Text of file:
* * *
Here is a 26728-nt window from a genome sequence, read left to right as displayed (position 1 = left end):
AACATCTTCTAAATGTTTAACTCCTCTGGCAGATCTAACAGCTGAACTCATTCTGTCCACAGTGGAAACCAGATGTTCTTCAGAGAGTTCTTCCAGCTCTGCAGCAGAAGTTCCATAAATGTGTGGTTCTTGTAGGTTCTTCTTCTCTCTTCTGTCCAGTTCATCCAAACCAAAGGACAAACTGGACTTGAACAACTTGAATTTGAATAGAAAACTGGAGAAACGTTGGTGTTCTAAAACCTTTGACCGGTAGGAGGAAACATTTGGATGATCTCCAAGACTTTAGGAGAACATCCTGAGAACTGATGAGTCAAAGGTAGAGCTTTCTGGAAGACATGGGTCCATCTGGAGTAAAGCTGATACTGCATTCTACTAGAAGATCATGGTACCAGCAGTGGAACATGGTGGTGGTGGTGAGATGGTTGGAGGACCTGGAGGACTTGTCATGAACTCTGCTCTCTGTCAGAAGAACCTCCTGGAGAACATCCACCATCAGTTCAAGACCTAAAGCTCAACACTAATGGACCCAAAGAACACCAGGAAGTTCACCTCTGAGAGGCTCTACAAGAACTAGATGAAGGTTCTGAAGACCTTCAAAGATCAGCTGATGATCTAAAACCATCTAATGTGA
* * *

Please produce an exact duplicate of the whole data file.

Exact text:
Here is a 26728-nt window from a genome sequence, read left to right as displayed (position 1 = left end):
AACATCTTCTAAATGTTTAACTCCTCTGGCAGATCTAACAGCTGAACTCATTCTGTCCACAGTGGAAACCAGATGTTCTTCAGAGAGTTCTTCCAGCTCTGCAGCAGAAGTTCCATAAATGTGTGGTTCTTGTAGGTTCTTCTTCTCTCTTCTGTCCAGTTCATCCAAACCAAAGGACAAACTGGACTTGAACAACTTGAATTTGAATAGAAAACTGGAGAAACGTTGGTGTTCTAAAACCTTTGACCGGTAGGAGGAAACATTTGGATGATCTCCAAGACTTTAGGAGAACATCCTGAGAACTGATGAGTCAAAGGTAGAGCTTTCTGGAAGACATGGGTCCATCTGGAGTAAAGCTGATACTGCATTCTACTAGAAGATCATGGTACCAGCAGTGGAACATGGTGGTGGTGGTGAGATGGTTGGAGGACCTGGAGGACTTGTCATGAACTCTGCTCTCTGTCAGAAGAACCTCCTGGAGAACATCCACCATCAGTTCAAGACCTAAAGCTCAACACTAATGGACCCAAAGAACACCAGGAAGTTCACCTCTGAGAGGCTCTACAAGAACTAGATGAAGGTTCTGAAGACCTTCAAAGATCAGCTGATGATCTAAAACCATCTAATGTGA